3:00 p.m. – Panel Discussion on the Effects of Climate Change on Health, Agriculture, and Quality of Air and Water Supplies

John Balbus, National Institutes of Health: The social determinants of health impact a community’s vulnerability and ability to respond to a traumatic event. Communities that are impoverished are more susceptible to harm due to increased exposure to pathogens, prevalence of chronic diseases, lack of transportation, and poor access to care and prevention services. Mental health and stress levels are also impacted by changes in the environment and extreme weather events, such as Hurricane Katrina. Certain occupations, such as outdoor workers, are more exposed to heat stress and pathogens that can lead to allergies. Interventions, investments, and policies should address the social determinants of health and promote resiliency and empowerment in communities.

Kathy Sykes, Environmental Protection Agency: Climate change events, such as extreme heat, increased levels of ozone, temperature changes, and precipitation changes all impact health. Recent studies have demonstrated that the effects of climate change are worsening. The number of heating days, Lyme disease outbreaks, length of growing season, and amounts of ragweed pollen are increasing. Human activities are the largest drivers of climate change. Some populations, such as the poor, elderly, indigenous populations, and people living with chronic diseases, are more susceptible to the negative health effects of climate change. Congress in reviewing President Obama’s Clean Power Plan to reduce carbon emissions by 30% before 2030, which would have immense public health and economic benefits.

Wayne Casico, Environmental Protection Agency: The EPA documents the social, economic, and environmental impacts of wildfire smoke emissions. Annually, more than 70,000 wildfires happen each year in the United States. The annual amount of acreage burned has increased three fold since 1985. Smoke emissions contribute to increased particulate matter in the air, which increases the risk of asthma and heart failure. Individuals living in poverty are more vulnerable to smoke emissions because they are less likely to seek medical treatments. The EPA is working with the U.S. Forest Service, the Department of Interior, NASA, and NOAA to track and communicate the impacts of wildfire emissions on communities.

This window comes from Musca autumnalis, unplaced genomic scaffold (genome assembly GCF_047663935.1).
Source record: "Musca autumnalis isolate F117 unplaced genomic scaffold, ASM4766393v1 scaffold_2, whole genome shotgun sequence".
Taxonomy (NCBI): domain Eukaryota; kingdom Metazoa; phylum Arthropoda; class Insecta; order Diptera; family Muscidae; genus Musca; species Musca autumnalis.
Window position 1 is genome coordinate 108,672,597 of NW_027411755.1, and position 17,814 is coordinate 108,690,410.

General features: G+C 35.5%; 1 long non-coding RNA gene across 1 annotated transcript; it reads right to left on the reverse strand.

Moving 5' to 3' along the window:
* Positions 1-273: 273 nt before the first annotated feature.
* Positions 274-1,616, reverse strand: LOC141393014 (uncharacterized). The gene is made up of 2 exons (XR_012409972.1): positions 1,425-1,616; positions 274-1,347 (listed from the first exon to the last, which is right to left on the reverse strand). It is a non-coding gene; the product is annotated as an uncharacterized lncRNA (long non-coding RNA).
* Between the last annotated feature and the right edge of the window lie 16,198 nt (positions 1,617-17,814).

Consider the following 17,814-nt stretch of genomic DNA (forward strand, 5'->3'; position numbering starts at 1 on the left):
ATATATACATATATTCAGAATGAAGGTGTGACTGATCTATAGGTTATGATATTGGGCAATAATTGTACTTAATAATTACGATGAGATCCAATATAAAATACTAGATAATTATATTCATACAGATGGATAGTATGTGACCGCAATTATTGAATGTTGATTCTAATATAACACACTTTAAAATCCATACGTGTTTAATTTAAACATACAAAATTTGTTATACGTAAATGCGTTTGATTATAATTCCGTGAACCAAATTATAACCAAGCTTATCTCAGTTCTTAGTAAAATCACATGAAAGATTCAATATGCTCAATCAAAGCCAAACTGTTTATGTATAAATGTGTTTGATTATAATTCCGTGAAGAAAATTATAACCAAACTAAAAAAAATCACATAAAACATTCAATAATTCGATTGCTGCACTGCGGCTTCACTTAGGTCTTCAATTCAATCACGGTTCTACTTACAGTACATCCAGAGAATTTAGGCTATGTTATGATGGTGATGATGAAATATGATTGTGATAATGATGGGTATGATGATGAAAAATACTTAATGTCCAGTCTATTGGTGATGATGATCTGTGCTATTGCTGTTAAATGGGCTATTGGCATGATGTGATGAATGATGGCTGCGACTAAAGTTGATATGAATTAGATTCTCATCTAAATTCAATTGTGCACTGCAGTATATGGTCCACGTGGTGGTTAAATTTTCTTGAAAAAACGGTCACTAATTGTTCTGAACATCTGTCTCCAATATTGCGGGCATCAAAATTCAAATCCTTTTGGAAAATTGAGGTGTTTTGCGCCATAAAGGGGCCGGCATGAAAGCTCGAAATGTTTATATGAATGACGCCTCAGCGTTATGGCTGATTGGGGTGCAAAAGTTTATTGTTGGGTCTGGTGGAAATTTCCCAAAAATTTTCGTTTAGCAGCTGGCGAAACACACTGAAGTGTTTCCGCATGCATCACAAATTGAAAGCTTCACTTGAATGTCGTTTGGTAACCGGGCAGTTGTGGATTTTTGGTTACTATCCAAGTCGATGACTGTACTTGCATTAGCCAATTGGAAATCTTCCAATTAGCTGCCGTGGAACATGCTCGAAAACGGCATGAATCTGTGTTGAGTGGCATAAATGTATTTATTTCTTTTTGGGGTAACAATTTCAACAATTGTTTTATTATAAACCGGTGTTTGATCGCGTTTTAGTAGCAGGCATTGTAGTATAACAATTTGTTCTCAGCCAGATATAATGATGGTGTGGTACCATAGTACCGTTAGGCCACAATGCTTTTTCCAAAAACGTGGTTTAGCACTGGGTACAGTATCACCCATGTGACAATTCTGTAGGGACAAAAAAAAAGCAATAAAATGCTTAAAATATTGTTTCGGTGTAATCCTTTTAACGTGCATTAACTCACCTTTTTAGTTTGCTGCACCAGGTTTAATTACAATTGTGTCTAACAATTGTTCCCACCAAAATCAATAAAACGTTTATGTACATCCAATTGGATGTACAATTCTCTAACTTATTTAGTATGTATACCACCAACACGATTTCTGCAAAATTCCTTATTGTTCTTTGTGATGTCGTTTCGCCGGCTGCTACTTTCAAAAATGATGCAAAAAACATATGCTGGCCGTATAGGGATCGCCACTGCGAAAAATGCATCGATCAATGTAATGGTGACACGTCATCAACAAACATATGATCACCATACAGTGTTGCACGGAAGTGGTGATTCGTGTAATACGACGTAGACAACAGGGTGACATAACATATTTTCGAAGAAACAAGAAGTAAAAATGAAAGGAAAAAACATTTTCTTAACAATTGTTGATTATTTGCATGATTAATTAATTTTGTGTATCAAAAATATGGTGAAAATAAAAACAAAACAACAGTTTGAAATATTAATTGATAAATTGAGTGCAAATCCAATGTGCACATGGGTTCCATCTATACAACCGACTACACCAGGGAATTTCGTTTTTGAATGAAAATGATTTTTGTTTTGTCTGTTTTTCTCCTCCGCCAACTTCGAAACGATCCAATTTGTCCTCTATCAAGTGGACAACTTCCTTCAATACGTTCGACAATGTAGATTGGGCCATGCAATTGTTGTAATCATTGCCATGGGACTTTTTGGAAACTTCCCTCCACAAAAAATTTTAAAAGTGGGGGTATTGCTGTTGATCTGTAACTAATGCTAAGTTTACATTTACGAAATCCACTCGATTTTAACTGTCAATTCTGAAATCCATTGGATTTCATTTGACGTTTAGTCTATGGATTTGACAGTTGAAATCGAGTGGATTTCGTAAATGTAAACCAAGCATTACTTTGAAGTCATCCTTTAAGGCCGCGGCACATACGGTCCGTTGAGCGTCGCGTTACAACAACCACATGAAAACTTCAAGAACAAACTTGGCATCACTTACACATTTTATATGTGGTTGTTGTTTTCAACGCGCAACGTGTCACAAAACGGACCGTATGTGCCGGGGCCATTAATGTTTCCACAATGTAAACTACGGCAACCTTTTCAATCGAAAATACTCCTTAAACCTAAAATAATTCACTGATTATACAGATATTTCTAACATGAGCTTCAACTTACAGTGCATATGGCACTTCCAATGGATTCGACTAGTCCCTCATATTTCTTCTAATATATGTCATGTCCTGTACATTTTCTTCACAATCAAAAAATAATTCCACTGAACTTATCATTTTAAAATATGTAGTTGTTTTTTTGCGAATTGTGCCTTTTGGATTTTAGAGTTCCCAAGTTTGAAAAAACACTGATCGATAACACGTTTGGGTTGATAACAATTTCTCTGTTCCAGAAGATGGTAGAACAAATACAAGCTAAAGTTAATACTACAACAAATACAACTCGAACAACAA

Charles Walthall, U.S. Department of Agriculture: The USDA’s report entitled Climate Change and Agriculture in the United States: Effects and Adaptation summarizes the impacts of climate change on agriculture and the need for research. Changes in temperature, precipitation, intensity of events, and carbon emissions all impact agriculture. For example, temperature changes impact the reproductive cycles of pollinators, crop yield, and number of planting days. Excessive carbon dioxide encourages the growth of weeds and vines, which are showing increased vigor and resistance to herbicides. Livestock owners are using more supplemental nutrition because nutrients in plants are not matching the rate of growth and are being depleted from the soil. Pest populations are increasing and are being resistant to insecticides. Climate change does have some beneficial effects on agriculture; for example, growing seasons are longer, plants have a reduced exposure to frost, and some pest species are migrating or dying off. Overall, farmers will be able to cope with the short-term effects of climate change, but are not prepared for the long-term effects on yield quantity and quality and cost of production.

Paul Schramm, Centers for Disease Control and Prevention: Climate change threatens human health and wellbeing by posing new health threats and amplifying existing health threats. Preparedness and prevention can protect people from climate change. The CDC’s Climate and Health Program is exploring the health impacts of climate change and providing scientific guidance to help state and local organizations address and prepare for those effects. The Climate and Health Program has funded 16 state and 2 city health departments to implement evidence-based approaches. Tracking and monitoring are important in understanding historical trends and predicting future trends. CDC’s National Environmental Public Health Tracking Network has added metrics related to climate change.